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How Does a Medicaid Spend-Down Work?

Medicaid is a federal government health care program for low-income Americans, and it is administered by individual states. Each state can set its own rules on income limits and assets, and New Jersey residents are limited to $2,523 in monthly income and $2,000 in total assets in order to qualify for Medicaid benefits. If you need to spend down your assets to qualify for the Medicaid program, it’s important to speak with an estate planning lawyer first.

What Is Included in Assets?

If you, your spouse or your elderly parent need to go to long-term care or have in-home nursing at the end of life, Medicaid coverage could offset the costs of this care. Medicaid eligibility limits individuals to $2,000 in assets and married couples who are both applicants to $3,000 in assets. Assets include rental income, money in a savings or checking account, second homes, stocks and bonds and 401(k) or other retirement accounts that are not yet payable. Assets not counted for a Medicaid spend-down include a primary residence, retirement accounts that are paying out and personal belongings, such as a wedding ring or a collection of baseball cards.

Transfer Assets

A quick way to do a Medicaid spend-down is to transfer assets to an irrevocable trust or to a family member. This is a good way for a person who is living at home and not yet receiving their retirement or Social Security benefits to do their spend-down. The irrevocable trust can become the owner of a second home, investments and cash assets. The trust administrator can be the individual who is applying for Medicaid, an attorney, or a family member or friend.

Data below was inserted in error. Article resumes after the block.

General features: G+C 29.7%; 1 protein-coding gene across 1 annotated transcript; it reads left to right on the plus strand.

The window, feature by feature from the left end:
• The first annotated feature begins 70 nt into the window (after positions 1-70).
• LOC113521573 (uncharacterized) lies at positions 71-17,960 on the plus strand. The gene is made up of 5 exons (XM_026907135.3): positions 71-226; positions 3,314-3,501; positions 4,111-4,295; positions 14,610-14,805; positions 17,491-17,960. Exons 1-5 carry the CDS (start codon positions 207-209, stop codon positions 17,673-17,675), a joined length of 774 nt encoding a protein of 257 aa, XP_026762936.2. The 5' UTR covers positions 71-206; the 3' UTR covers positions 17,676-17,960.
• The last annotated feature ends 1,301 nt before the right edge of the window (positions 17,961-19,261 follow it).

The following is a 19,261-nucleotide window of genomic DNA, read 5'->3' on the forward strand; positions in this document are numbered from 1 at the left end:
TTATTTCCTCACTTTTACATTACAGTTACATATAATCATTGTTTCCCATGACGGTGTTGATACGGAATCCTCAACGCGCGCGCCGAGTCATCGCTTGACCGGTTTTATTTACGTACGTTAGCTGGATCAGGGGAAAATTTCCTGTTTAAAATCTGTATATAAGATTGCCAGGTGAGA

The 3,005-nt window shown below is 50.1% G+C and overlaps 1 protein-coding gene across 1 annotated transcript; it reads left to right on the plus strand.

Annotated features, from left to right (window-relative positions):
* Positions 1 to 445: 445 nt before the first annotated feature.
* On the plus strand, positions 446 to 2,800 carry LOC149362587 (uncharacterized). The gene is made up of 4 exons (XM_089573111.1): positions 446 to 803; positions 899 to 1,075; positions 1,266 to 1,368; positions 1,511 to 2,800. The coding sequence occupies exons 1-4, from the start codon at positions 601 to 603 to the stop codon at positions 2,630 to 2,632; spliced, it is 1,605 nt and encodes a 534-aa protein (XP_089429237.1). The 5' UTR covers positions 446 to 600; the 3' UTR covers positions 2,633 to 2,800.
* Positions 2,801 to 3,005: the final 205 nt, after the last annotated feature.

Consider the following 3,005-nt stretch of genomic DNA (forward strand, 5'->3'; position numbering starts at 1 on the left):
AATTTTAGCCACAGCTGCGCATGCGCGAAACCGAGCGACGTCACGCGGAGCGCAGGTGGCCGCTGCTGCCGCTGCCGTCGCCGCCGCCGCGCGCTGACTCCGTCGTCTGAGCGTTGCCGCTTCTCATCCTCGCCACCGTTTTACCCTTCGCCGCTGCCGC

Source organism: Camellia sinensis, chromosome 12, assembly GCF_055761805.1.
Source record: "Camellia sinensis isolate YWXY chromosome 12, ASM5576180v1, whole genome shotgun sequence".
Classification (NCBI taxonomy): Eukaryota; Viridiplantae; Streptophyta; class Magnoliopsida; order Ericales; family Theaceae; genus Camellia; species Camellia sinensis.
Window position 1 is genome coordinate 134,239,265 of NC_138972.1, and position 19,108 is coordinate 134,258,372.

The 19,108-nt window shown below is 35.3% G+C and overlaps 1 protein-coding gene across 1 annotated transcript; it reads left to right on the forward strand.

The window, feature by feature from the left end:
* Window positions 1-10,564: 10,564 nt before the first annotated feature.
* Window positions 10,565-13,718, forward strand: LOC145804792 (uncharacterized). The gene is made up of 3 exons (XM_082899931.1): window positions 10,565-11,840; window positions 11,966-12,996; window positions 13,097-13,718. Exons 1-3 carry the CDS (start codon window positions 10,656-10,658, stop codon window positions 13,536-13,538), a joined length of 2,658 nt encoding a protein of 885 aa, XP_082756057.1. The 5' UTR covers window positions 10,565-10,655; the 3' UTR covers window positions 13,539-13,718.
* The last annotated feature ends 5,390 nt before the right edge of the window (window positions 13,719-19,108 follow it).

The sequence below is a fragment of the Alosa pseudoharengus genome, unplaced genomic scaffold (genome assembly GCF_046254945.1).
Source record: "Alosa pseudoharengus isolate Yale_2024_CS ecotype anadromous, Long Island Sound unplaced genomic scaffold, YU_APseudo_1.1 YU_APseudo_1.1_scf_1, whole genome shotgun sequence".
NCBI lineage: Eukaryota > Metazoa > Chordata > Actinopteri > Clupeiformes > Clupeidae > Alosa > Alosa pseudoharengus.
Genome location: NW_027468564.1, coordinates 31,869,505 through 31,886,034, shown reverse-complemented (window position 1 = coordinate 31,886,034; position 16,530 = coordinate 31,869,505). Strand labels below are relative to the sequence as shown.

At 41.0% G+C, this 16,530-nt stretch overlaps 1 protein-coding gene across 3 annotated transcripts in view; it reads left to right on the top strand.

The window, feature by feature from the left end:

Pay Healthcare Expenses

A person who needs care in a nursing home or in their own home could use their countable assets to pay off healthcare expenses. Hospital or doctor’s bills can be paid for with cash assets in the spend-down process. If a person’s income exceeds that maximum for Medicaid eligibility, their monthly spend-down can be used for recurrent medical bills, such as prescription drugs or doctor’s office co-pays. Hearing aids, dentures, mobility aids and assistive devices can be purchased as part of the Medicaid spend-down process.

Make Home Improvements

If you need home improvements in order to stay in your home and to qualify for Medicaid, this is also an acceptable way to do your spend-down. Some home improvements you could make include removing a bathtub and having a handicap-accessible shower installed. A stairlift or ramp is also an example of acceptable home improvements for a Medicaid spend-down. You could even do a home remodeling project to make your entire house handicap-accessible.

Pay Off Debts

Paying off debts is a fast way to spend down your countable assets. Credit card, tuition and mortgage debt can be paid off with the proceeds of selling a second home, investments or cashing out a savings or checking account. You could also use your resources to pay off old medical debts, lines of credit, a car loan or any other debt you owe.

Transportation Needs

Countable assets and excess monthly income can be used in a spend-down for your routine transportation needs to get to and from your medical appointments. For example, if you need a handicap-accessible shuttle to pick you up and take you home from the doctor, dentist, ophthalmologist or other specialist twice per week, paying for these transportation services counts toward your spend-down.

If you or your loved one has assets that could disqualify you from Medicaid eligibility, it’s important to have knowledgeable counsel. To learn more about spend-down strategies for applying for Medicaid, schedule a consultation with our estate planning lawyers at The Knee Law Firm. Call our Hackensack office at (201) 996-1200. You may also visit us online to complete our contact form, and we will reach out to you as soon as possible to schedule a consultation.